Michael Douglas had also been present at the Gold Line Market and witnessed the events in question. He had driven his own vehicle to the market and saw the defendant and Ms. Jeter when he arrived. Mr. Douglas recalled that when they arrived, a "commotion" was occurring inside the store. The defendant asked a female witness, Ms. Thomas, what was going on. Ms. Thomas and two men were having a disagreement and had begun to argue. After the defendant asked Ms. Thomas what was happening, one of the men approached the defendant and "took a swing at him." The man and the defendant began "tussling," and a gun fell out of the other man's jacket. Although Mr. Douglas did not know the identity of the other man, he recognized the man from the video as the one wearing a gray jacket. According to Mr. Douglas, a fight ensued, but the defendant was merely trying to defend himself.

         Mr. Douglas tried to get to the middle of the fight to break it up, but other people surrounded the fight. The man who had originally possessed the gun and a friend of his both attempted to reach the gun, but the defendant grabbed it first. After the defendant obtained the weapon, the man with whom he had been fighting stood up and ran out of the store. The defendant also arose and walked outside carrying the downward-pointed gun; he never pointed it at anyone. Mr. Douglas said that when the defendant walked back inside the store and exited again, he did not appear to have possession of the gun anymore.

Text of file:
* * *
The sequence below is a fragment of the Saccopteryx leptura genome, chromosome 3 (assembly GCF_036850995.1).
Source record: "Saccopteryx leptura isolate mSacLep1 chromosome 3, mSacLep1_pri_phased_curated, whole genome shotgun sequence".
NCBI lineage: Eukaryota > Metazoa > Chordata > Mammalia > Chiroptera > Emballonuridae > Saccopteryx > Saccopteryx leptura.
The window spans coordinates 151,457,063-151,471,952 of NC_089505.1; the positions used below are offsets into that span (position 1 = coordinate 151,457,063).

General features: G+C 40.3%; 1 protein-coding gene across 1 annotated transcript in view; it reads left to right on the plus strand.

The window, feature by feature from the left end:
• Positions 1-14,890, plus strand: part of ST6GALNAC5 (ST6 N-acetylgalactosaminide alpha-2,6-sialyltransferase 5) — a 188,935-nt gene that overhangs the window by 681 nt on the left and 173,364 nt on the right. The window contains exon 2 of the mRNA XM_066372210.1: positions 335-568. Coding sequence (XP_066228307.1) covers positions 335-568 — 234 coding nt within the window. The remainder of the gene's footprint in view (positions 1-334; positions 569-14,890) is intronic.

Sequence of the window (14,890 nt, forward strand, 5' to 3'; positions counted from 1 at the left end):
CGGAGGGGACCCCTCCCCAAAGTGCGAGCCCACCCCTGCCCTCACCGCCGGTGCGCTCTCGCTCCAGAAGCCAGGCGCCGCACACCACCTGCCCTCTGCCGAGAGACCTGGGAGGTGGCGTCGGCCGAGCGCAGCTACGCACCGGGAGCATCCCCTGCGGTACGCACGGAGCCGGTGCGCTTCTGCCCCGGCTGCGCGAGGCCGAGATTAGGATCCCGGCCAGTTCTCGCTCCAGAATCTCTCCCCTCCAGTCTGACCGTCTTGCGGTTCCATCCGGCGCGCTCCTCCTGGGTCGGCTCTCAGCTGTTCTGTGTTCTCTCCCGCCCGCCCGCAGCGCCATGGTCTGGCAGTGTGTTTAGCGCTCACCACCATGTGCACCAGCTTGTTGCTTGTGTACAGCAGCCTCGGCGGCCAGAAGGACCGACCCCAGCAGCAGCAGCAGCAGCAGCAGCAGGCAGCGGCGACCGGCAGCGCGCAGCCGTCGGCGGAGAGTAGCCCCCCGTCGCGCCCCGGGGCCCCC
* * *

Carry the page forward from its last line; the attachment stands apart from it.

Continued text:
In the meantime, Mr. Douglas approached the other man, with whom he was familiar, and said that they should all go. They shook hands and Mr. Douglas began to walk toward the defendant's vehicle. He did not see a gun in the defendant's hand at that point. Soon thereafter he heard gunshots and discovered that Ms. Jeter had been shot in the thigh. Mr. Douglas attempted to help her into the vehicle when he was shot in the back. Mr. Douglas was unaware of whether the defendant attempted to further assist Ms. Jeter because Mr. Douglas "got right back up[, ] hopped in the car[, ] and sped off trying to go to the hospital." He drove away from the scene, parked in an adjacent parking lot, and awaited medical assistance.

         Thereafter, the defense rested its case. The State did not present any rebuttal. The jury was excused, and the trial court conferred with the attorneys about the jury instructions. Defense counsel requested an instruction on the defense of necessity. As grounds therefor, counsel argued:

I would say that this has been raised by the proof of Mr. Douglas. It's a defense to the offense charged, if the Defendant acts -- reasonably believed that the conduct was imminently necessary to avoid immediate harm and the desirability or urgency avoiding the harm clearly outweighed according to ordinary established standards of reasonableness, the harm sought to be prevented by the law pr[o]scribing the conduct.
Clearly what we have is a situation where there is a fight. What we heard from the proof is the issue that, you know, my client didn't start the fight[ ] . . . .
. . . .
You have proof that a fight occurred, and my client obviously, according to the officer's testimony, Mr. Douglas' testimony involved he's being hit, he's being fought, other -- the people are attacking him, he's --he's defending himself, but at -- at some point, the gentleman that my client's fighting with, a pistol falls out on the ground. You've heard proof that the other individual in the fight with my client is reaching towards the gun, and this other individual's reaching for the gun, and which my client, it's -- it came from the gentleman in the black coat or black pants, ...